The use of Creative Commons licenses is becoming increasingly widespread and many tools have been developed to help librarians and patrons find these resources.  The Advanced Search features in the main Google site, Google Images, and Flickr all have an option that allows users to limit their search by usage rights.  YouTube allows users to filter their search results to videos that have been released with a Creative Commons Attribution license.  Other sites such as Wikimedia Commons, OER Commons, and Jamendo specifically focus on resources that are openly available through Creative Commons licenses.  In addition to these resources, there are many other sites that have incorporated Creative Commons content into their services.

Libraries are also finding the use of Creative Commons licenses valuable in their work.  Many organizations such as the Hood River County Library District and Texas State Library and Archives Commission have incorporated Creative Commons licenses into their public documents.  MLibrary at the University of Michigan, Harris County Public Library and UCLA Library all make the content of their websites available under a Creative Commons license.  Both the University of Florida and Red Deer College Library include Creative Commons licenses on their LibGuides.  Many institutional repositories use Creative Commons licenses to disseminate their university’s research.  ScholarWorks at Boise State often uploads faculty scholarship published with a Creative Commons license.   Similarly Pacific University and Indiana University allow students to disseminate their works with a Creative Commons license.  Other libraries such as the Knox County Public Library and the Cumberland County Library System include Creative Commons licenses on their blog posts and podcasts.

In addition to helping patrons find needed resources and openly sharing their knowledge,  librarians have a terrific opportunity to talk with their users about copyright, intellectual property, and open access issues.   Although many patrons have borrowed and shared all types of content, few understand the legal and ethical implications of their actions.  In contrast librarians deal with copyright issues in many areas of their work.  Library staff working in acquisitions, reserves, interlibrary loan, institutional repositories, and instruction design, confront copyright issues on a regular basis.  This experience and expertise can be used to help patrons as they distribute and utilize creative works.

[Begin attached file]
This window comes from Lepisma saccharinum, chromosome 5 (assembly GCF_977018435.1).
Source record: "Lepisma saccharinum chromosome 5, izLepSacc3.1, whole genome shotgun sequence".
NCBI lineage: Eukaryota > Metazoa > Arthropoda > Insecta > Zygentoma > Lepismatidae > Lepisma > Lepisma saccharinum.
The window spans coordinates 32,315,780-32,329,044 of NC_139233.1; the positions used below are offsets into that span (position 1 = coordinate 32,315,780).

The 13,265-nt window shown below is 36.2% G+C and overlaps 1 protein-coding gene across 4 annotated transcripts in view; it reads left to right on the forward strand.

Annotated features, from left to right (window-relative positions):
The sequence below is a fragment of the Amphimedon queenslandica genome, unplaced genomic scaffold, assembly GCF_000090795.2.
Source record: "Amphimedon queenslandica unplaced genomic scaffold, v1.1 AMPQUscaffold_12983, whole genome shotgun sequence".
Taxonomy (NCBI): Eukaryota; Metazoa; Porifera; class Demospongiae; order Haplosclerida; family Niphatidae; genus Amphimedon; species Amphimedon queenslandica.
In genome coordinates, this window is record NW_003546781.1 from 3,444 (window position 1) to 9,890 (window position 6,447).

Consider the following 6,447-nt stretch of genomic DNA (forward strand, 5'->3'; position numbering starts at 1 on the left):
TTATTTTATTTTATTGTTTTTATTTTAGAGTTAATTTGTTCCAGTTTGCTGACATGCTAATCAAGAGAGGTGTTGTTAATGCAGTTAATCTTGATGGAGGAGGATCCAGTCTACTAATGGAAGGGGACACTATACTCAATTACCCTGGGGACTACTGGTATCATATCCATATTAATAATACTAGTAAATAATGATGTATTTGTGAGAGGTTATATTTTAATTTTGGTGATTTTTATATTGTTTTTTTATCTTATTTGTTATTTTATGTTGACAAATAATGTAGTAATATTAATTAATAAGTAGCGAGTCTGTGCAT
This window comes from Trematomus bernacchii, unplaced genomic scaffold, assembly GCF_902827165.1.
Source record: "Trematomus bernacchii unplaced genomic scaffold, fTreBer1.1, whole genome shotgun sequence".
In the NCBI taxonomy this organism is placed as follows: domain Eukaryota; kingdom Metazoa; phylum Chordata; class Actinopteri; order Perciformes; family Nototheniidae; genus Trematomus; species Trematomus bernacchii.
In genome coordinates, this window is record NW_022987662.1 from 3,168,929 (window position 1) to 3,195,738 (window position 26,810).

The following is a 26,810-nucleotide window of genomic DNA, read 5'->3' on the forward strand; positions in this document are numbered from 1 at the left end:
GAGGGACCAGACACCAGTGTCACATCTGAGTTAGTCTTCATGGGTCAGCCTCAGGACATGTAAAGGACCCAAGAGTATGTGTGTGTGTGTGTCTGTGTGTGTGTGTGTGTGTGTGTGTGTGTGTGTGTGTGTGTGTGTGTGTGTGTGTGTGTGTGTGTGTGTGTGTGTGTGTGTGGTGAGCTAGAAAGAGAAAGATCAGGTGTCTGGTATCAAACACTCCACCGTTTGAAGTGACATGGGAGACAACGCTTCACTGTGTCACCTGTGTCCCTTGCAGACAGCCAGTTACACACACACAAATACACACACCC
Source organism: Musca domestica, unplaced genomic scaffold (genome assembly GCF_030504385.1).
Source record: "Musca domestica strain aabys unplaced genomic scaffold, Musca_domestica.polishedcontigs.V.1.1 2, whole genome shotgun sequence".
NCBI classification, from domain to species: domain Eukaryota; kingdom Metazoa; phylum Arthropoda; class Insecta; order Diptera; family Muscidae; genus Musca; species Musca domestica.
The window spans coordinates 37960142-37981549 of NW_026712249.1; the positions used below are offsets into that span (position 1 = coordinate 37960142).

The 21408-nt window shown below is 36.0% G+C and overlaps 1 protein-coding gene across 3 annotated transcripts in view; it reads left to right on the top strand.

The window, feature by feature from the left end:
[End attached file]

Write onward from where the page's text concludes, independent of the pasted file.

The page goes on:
There is no doubt that the world of information has changed dramatically.  Patrons want more content and less barriers.  Creative Commons licenses provide librarians ways to meet both needs, expanding the resources available to their patrons.

Useful Resources:

Creative Commons

Creative Commons – Get Creative


License Chooser

Licensing & Marking Your Content with Creative Commons

Wikimedia Commons

OER Commons


Michelle Armstrong is a librarian at Albertsons Library at Boise State University.  Before joining Boise State, she managed the “Victims of Crime with Disabilities Resource Guide” grant for the University of Wyoming and served as the Coordinator of Information Services for the Wyoming Institute for Disabilities.  Since the fall of 2008, Ms. Armstrong has overseen the development of ScholarWorks, Boise State’s institutional repository and serves as the Library Liaison for the Graduate College and Department of Mathematics.